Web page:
South
    Dakota. Hardly any vegetation except some occasional shrubs and the
    terrainis a constant array of naturally formed trenches, which would
    bealmost impossible to traverse without having had a highway blown
    throughthe middle of them. The ridges and trenches put me in mind
    ofa mammoth brain. Still, in its desolation, it was really quite
    impressiveand still beautiful in its way.


    Notime to dally. Once you've seen the Badlands for thirty
    minutes,
    you'vepretty much seen the Badlands; so it was off to Mount
    Rushmore. We arrived in the afternoon. I didn't like the
    cupping
    andgeneral wear on my front tire so I had it replaced in Rapid
    City. We visited a huge cave. I think it was called Rushmore Cave,
    butwouldn't swear to it today. Anyway, it had been designated a
    emergencyshelter for the locals in event of nuclear attack and made
    mewish we had something like that around my home in Indianapolis. I
    tooka lot of pictures of Mount Rushmore itself, but nothing better
    thanI could have bought on a postcard for 10 cents. It was cool to
    seea huge white bearded mountain goat ambling around the rock pile
    atthe base of the sculptures. At night huge floodlights light the
    mountain. Very cool.


    Nextmorning was up and at `em, out of South Dakota, into
    Wyoming,
    andoff for Yellowstone. Remember, at the beginning of this I
    mentionedit was September. Now, September in Indianapolis is still
    almostsummer-like. I can assure you that it's not the same in
    the
    mountainsof Wyoming. When the sun goes down, the ride is over for
    theday. We basically arrived at Yellowstone as the sun was going
    down. Luckily, we found a campsite in the park without much
    trouble. Nothing to see here until morning.




    Morningcame in its inevitable style and we packed up the bike for a
    daytour of Yellowstone. This is sort of the equivalent of a day
    tourof New England. Anyway, we saw the geysers, saw the hot
    springs,sulfur pits, and got in a couple of cycles of Old Faithful.
    Wecaught the falls, avoided a moose with a little too much curiosity
    aboutmotorcycles and specifically did not feed the bears, which were
    encouragingus to do so. (The greatest need in the presence of a
    bearis distance.)


    "Sothis is Yellowstone," we reflected as we heated up a can
    ofCampbell's chicken noodle soup. "MmmmmMmmmm Good," and
    it'sSouth to the Jackson Hole and Grand Tetons.


    NEXT:


    TheGrand Tetons, Jackson Hole, "So these are Hell's
    Angels",and the
    Montanatown that that closed for a funeral.


    ************************************************** ******************
    ************************************************** ******************


    5600Miles in Ten Days on a Honda 360 / Chapter 3


    Southwardbound out of Yellowstone, soon the two great peaks of the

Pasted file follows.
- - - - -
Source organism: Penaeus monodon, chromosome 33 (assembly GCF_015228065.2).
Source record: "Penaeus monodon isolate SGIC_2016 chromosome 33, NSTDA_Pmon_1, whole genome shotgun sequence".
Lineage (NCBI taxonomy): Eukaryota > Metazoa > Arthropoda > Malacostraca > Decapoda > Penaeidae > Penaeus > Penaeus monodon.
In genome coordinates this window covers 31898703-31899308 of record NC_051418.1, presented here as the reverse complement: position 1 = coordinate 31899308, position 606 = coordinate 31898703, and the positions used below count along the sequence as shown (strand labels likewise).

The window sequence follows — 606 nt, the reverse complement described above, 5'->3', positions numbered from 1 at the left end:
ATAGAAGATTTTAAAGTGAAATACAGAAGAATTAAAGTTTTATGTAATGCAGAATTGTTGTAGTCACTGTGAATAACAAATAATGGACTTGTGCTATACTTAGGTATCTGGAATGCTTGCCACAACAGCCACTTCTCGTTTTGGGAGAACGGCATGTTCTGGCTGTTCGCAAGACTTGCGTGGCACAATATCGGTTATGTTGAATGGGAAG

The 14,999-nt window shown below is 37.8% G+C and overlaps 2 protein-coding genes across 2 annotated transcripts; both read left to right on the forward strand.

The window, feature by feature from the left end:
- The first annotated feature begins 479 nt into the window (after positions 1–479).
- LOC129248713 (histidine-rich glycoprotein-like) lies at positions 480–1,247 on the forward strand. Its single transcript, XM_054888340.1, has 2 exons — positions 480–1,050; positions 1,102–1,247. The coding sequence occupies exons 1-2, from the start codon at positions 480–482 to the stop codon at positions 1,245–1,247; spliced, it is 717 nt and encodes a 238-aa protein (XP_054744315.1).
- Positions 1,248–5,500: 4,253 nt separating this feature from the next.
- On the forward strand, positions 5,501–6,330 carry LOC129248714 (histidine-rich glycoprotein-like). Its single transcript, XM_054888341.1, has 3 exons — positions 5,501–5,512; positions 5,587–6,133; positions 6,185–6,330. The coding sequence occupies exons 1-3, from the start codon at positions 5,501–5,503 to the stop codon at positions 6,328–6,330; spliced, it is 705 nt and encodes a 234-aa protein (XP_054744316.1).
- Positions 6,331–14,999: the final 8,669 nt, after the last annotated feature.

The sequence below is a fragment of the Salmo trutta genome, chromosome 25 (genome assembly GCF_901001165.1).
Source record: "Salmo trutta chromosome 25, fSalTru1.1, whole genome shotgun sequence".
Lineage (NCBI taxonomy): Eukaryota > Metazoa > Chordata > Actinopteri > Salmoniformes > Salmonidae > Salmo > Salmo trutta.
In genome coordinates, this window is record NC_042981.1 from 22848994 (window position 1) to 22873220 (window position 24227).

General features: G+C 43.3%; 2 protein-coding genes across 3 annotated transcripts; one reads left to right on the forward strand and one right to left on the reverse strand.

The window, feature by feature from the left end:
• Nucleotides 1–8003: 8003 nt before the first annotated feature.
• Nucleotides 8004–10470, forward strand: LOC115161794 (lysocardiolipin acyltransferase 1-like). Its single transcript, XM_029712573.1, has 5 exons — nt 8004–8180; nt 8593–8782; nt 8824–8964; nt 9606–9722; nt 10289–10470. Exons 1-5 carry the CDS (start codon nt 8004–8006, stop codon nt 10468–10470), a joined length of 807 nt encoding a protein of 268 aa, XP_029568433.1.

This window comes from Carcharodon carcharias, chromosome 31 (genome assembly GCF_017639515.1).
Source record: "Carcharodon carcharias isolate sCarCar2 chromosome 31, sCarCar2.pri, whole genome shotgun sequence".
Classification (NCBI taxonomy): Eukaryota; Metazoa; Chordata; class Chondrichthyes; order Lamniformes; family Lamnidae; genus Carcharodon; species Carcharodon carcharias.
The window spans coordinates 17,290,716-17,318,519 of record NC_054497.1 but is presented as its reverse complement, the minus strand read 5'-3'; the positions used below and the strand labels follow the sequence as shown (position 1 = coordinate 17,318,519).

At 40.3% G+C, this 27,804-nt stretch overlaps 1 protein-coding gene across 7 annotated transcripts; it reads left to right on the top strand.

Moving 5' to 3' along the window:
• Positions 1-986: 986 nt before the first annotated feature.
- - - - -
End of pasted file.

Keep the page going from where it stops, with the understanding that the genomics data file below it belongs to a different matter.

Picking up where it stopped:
GrandTetons came into view. Somewhere on this day, I learned
    that"Grand Tetons" meant "big tits" in Spanish, anobvious reference
    tothe twin peaks. Anyway, I cruised southward running parallel to
    themountain range off to the right, the Snake River between me and
    themountains.


    Iremember glancing into my rear view mirrors and seeing a swarm of
    motorcyclesclosing in rapidly on the 360G. In next to no time, I
    becamefully engulfed into a sea of other bikes and bikers. These
    werereal bikers, not the bikers we all occasionally pretend to be in
    ourmoments of machismo between going off to our 9 to 5 jobs and
    balancingour checkbooks. They were hard. They were dirty. And they
    wereugly. Only the passage of 24 years and a distance of 2,000
    mileshave given me the courage to describe them this accurately. I
    don'tknow how many they were, but I couldn't see the end of them in
    mymirrors. Wondering what was to be my fate on this highway in the
    middleof Wyoming, I raised my left hand in a wave to the guy who had
    pulledup on my left - a big bloke with a leather cap and a full red
    beard. I did not want to appear too meek nor did I want to be
    lookingfor any trouble. The guy looked down at my bike (perhaps
    figurativelyas well as literally), gave me an almost imperceptible
    nodand pulled away. This routine was repeated with about another
    twentyto two dozen riders, any of which I figured I could take in a
    fight- so long as I had a gun and they were strapped in a chair. It
    occurredto me that being strapped to a chair might be the ultimate
    fatefor some of these guys. Anyway, we all then rode together for
    aboutsixty miles through the Jackson Hole area of Wyoming.
    Eventually,upon some silent command, the group hit the throttles and
    roaredonce again out of sight. I waved and just after they crested
    thehill in front of me, I flipped them off. Lucky for them they
    didn'tgive me any ****...